It could be an illusion, but I gradually I sense that sleep might come to me, despite its previous shyness.  For that, too, I am grateful.

on dead mice and personal growth

One of my cats – I suspect Martin – has finally learned how to smite a mouse.  IMG_1225I discovered this yesterday morning, while staggering through the house to get ready for a day in a gallery.

This is particularly exciting for him, because Martin is not necessarily the strongest candidate for cat-mensa I have ever known.  He is, however, beautiful. Ridiculously so. That gets him through a lot.  Also, he sweet and very loving if he trusts you.  You’ll have to take my word on that last statement, since I appear to be the only person he trusts (enough to put ribbons on his head!)

At any rate, I found an entire mouse family that had been brutally shoved across the rainbow bridge.  When I happened upon the scene, Roxi the cat was poking the distorted corpses with a look of horror on her face while Martin ran over to me, started rubbing up against me, purring, awe-inspiring joy beaming up at me through those slightly vacuous golden eyes.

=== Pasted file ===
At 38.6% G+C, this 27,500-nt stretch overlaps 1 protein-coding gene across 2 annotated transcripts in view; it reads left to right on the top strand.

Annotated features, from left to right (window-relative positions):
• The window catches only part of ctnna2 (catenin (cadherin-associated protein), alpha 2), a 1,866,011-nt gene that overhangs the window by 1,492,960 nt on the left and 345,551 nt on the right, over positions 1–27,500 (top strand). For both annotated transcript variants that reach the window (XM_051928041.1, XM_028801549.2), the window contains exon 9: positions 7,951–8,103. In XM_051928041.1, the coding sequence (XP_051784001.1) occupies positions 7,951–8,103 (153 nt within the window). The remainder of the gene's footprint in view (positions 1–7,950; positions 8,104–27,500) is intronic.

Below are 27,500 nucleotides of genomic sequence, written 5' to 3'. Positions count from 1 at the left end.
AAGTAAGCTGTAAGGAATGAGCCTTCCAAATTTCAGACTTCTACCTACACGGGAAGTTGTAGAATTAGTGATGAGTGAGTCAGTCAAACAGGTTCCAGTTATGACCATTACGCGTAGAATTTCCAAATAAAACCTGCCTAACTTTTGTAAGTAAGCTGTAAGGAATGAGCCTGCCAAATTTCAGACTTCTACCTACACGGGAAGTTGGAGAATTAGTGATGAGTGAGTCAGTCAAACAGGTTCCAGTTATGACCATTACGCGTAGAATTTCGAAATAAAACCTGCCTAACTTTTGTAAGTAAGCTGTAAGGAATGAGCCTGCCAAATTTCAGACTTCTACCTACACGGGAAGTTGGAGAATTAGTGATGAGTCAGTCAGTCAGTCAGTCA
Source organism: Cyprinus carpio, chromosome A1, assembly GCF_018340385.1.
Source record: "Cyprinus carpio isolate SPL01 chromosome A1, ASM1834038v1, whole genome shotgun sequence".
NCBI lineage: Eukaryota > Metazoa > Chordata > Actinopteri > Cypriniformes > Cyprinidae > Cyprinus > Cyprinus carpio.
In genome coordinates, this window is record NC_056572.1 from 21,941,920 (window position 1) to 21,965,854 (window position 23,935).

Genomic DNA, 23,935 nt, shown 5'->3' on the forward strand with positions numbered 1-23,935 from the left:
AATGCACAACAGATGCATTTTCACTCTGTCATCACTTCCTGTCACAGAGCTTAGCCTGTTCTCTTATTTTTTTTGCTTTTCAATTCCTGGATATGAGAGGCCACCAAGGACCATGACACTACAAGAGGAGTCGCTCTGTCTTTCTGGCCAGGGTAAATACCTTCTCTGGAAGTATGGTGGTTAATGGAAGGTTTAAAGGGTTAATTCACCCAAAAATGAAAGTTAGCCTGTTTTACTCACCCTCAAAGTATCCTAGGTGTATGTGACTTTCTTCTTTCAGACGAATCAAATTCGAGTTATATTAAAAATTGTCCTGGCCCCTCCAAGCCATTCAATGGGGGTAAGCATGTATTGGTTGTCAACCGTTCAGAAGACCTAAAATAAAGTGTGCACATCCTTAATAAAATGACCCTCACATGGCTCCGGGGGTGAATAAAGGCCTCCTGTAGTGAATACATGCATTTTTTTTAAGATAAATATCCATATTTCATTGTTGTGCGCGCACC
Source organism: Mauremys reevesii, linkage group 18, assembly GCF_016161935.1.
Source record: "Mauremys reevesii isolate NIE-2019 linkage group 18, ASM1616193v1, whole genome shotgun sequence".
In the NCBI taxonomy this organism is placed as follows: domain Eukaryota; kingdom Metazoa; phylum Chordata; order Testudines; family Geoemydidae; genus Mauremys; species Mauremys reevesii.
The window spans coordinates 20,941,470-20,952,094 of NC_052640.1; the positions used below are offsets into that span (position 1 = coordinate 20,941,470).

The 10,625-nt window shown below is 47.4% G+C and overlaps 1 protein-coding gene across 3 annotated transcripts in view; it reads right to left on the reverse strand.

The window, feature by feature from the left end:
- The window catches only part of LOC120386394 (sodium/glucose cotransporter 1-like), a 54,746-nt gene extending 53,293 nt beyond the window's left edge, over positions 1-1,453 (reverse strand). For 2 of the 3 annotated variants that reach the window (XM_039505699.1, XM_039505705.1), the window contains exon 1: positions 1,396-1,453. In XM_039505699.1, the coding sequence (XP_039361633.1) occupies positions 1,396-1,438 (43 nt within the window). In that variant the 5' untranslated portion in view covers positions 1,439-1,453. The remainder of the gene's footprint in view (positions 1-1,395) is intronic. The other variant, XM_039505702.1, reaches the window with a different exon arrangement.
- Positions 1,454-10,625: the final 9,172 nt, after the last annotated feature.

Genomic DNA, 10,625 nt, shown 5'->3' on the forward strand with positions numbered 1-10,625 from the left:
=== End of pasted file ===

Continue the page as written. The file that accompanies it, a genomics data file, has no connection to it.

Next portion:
Prime suspect number one.

He does so love the toys that move on their own.

And now for the personal growth part.  Rodent removal has been in every lease I have ever set up as my tenant’s job, but right now I have no renter… so, I had to step up.

He is so proud, beaming down from heaven.
He is so proud, beaming down from heaven.

In previous experiences with such things, my phobias made me dress like I was about to walk on the moon.  I used a broom or long-handled tongs, gloves, glasses, a coat, etc.  This time, even though my aversion was no less strong and I kept apologizing to the wee victims of Martin’s glee, I was able to use the shoveler for my wood stove and a stick – carry them out without protective gear, and put them in the graveyard of dead things (which has not seen a lot of use since my cat Andre the Giant Cat died.)